A:かれ が まだ わたし の そば に いて くれたら、どんあ に しあわせ でしょう
If he were still with me, how happy I’d be…
A:にほん に りゅがく しない と、ほんとう の にほんご お おぼえられません。
If you don’t study in Japan, you’ll never learn real Japanese.
Once the above is completed I will then move onto Tae Kims ‘Guide to Japanese Grammar’ by importing sentences from this fantastic Google document file put together by a fellow AJATTeer and RETK Forum member.
Tae Kim Sentences
Oh, almost forget, there is a similar file for a load of iKnow sentences as well, happy SRSing!
Credit: A huge thanks to Nukemarine for pulling these together.
Qu: What has been your experience with sentences so far? What approach have you taken or will take?
Monday, December 1, 2008
I started Heisig’s ‘Remembering the Kanji’ on 5 October and at 25 kanji a day (the recommended target) it would mean by a complete coincidence I would finish on our lord Jesus’ birthday, Christmas day. Praise the lord!
Counting the kanji down to the magical 2042 figure has been the only thing keeping me going at late. And as I flirt with the possibility of reaching the home straight having just crossed the half way mark, I have to admit there have been some dark moments of doubt, self loafing and dam right laziness.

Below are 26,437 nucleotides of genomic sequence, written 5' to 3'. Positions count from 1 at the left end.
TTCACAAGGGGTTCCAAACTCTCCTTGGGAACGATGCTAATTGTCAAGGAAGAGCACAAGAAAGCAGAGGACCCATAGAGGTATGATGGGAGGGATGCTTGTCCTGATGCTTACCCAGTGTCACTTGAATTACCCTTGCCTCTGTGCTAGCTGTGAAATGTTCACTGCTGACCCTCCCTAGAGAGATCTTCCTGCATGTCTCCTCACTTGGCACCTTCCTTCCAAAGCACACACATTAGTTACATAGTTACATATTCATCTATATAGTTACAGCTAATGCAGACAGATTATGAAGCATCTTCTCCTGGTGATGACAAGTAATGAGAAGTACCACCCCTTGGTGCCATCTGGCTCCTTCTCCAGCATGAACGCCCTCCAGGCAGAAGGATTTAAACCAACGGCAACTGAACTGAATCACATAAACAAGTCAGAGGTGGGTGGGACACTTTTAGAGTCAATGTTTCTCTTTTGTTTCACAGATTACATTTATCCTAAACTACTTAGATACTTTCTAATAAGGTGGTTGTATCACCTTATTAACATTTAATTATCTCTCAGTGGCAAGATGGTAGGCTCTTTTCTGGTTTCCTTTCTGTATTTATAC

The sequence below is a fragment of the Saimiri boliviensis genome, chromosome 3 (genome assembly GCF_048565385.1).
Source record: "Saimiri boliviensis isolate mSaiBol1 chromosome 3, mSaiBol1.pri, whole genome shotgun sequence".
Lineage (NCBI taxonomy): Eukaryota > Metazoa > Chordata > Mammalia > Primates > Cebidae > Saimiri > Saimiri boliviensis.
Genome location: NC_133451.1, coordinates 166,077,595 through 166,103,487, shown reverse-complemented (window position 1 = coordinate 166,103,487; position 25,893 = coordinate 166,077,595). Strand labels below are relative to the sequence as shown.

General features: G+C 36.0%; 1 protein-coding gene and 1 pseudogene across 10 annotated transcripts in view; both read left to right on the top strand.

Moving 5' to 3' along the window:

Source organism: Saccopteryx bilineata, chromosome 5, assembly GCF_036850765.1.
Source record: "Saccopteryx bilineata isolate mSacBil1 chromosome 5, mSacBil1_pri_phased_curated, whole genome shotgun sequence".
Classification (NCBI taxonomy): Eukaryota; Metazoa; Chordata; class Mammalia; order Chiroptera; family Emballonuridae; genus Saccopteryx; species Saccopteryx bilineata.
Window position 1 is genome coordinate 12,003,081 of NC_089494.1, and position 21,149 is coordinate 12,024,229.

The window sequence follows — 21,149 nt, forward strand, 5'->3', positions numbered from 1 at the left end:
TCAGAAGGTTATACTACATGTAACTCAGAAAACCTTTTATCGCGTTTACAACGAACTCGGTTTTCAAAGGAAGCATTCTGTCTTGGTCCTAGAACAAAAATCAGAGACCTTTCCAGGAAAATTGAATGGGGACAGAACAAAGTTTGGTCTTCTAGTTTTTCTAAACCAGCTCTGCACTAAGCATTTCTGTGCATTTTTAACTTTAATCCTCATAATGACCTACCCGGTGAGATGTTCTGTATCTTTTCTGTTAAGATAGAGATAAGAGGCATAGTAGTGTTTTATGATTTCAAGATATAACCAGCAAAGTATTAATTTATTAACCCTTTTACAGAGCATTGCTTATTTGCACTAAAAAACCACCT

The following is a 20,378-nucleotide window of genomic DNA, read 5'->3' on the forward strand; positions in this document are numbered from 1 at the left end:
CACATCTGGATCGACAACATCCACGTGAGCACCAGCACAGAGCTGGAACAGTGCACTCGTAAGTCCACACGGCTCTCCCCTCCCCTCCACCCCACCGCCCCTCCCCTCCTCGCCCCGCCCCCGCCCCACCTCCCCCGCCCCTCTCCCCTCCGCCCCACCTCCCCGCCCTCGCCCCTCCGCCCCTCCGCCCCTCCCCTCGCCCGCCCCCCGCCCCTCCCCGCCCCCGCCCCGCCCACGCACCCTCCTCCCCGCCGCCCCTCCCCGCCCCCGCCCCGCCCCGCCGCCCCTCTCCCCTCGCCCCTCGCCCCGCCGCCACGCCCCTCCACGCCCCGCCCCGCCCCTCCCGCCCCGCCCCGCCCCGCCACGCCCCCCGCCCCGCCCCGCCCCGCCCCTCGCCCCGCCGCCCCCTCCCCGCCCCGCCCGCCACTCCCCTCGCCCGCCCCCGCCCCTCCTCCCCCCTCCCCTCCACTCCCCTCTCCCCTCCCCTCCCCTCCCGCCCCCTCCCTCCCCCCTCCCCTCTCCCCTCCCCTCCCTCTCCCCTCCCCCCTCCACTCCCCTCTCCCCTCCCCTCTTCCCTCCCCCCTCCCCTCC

But after a somewhat slack start I have stepped up my kanji game to try and drag myself back onto the 25 kanji a day target. With gods help and a convenient lack of friends I will win this battle.
To mark my progress I will be updating my ‘Kanji Counter’ every week which you can find on the right hand side of this enthralling blog. I’m sure it will become apparent over the next few weeks whether it is going to be a winter wonderland of kanjiness or a depressing and miserable disappointment of scrooge like proportions.
Fingers crossed for a kanji Xmas.
Question: If you are studying kanji the Heisig way what number are you at? If you are finished how long did it take you?
Thursday, November 6, 2008
In my endless quest for more learning tools I recently stumbled across iKnow, a flash based language learning site for Japanese and English learners with a bit of social networking thrown in for good measure.
A slick and well designed interface allows you to sign up to various courses with a record of the number of items you have studied displayed in a calendar as you progress.
Those of you already familiar with Rossetta Stone will be right at home here.